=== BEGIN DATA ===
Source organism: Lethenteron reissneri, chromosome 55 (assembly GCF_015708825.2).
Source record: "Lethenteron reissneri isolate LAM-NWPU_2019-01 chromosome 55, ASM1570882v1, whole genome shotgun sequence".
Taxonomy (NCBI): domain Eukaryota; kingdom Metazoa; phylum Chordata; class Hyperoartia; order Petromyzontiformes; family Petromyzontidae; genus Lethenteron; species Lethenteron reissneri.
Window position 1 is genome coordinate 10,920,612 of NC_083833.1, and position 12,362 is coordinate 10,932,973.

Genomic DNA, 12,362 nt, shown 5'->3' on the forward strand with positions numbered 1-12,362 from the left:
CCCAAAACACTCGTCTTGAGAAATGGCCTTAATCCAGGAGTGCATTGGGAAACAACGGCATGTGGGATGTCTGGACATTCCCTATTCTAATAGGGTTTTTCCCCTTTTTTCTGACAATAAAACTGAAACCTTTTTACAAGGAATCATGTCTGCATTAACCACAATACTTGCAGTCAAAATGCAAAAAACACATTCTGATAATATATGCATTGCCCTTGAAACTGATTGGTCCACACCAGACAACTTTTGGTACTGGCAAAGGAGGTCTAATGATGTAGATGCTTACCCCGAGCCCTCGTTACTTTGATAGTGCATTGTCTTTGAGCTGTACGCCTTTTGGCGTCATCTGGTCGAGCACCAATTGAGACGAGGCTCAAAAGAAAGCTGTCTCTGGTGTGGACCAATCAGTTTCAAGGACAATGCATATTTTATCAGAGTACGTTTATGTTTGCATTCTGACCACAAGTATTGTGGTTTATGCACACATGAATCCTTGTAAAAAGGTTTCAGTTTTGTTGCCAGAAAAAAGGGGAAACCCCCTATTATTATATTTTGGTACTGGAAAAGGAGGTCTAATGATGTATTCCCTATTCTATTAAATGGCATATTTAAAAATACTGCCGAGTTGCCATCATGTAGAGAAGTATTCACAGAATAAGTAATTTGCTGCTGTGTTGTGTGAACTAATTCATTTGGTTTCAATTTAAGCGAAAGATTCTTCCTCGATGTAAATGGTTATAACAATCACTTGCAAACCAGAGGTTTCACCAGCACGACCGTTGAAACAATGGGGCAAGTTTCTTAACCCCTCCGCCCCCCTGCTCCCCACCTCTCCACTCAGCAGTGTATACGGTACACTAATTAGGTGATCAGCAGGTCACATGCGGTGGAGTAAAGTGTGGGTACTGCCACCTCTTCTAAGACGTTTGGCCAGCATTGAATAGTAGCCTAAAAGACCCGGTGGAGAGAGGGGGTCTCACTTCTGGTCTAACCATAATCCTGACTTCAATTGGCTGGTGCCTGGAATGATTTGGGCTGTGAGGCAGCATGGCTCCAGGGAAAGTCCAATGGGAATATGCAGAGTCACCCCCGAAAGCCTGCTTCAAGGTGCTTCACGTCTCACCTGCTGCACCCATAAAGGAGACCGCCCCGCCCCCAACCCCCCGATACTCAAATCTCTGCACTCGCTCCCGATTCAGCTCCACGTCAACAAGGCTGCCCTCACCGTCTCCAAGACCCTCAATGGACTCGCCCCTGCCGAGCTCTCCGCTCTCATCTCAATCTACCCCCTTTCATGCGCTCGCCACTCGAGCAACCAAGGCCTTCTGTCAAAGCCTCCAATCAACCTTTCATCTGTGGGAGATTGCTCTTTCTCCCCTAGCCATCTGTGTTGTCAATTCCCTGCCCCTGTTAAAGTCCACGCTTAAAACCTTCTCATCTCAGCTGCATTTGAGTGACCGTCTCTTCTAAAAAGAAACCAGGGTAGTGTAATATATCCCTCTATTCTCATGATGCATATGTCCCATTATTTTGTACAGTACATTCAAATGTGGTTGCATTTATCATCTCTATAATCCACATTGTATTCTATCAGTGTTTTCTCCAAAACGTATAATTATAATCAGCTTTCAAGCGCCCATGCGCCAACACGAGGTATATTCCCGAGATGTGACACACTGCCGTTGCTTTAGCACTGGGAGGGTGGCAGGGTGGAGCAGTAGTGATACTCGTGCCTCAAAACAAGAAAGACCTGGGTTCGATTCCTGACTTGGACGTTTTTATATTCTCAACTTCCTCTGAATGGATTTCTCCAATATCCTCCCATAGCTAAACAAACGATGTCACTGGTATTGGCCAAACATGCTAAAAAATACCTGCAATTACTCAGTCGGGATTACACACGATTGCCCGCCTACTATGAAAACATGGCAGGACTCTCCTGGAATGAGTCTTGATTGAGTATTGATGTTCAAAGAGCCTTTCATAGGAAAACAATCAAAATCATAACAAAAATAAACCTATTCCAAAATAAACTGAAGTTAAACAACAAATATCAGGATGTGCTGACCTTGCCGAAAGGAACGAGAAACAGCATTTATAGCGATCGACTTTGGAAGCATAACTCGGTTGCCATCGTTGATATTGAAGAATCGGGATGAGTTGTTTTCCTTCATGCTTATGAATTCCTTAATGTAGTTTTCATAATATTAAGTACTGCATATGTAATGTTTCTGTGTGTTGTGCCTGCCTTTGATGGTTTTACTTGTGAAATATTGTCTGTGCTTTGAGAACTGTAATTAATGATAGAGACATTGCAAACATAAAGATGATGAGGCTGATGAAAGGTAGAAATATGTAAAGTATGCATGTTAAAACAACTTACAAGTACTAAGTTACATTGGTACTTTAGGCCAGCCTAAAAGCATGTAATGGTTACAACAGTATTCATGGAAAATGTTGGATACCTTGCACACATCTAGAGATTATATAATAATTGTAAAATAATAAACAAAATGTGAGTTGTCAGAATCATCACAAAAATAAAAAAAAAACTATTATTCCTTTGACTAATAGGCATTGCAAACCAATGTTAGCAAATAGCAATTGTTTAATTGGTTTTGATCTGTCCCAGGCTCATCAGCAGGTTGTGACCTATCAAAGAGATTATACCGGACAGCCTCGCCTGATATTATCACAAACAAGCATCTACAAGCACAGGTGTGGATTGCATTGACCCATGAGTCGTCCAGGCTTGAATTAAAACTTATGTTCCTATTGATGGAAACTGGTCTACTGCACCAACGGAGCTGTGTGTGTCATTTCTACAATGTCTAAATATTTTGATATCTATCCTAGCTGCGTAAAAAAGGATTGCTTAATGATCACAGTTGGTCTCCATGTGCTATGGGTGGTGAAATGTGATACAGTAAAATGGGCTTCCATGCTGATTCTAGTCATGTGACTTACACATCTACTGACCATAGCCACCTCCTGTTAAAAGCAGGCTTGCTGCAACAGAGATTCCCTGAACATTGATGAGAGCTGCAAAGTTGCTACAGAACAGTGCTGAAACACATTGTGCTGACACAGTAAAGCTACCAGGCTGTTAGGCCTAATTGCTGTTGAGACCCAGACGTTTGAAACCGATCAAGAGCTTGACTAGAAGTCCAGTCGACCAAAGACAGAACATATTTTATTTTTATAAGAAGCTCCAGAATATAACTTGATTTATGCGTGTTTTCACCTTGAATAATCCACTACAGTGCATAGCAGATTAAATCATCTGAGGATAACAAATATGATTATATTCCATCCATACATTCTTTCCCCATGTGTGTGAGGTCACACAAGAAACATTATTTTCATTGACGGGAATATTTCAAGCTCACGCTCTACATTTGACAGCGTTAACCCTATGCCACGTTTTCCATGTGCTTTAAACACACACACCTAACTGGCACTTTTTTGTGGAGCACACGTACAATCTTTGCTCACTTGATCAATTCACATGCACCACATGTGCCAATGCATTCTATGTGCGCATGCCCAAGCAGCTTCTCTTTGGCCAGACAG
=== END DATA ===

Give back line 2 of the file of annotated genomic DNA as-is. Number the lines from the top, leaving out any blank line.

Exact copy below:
Source record: "Lethenteron reissneri isolate LAM-NWPU_2019-01 chromosome 55, ASM1570882v1, whole genome shotgun sequence".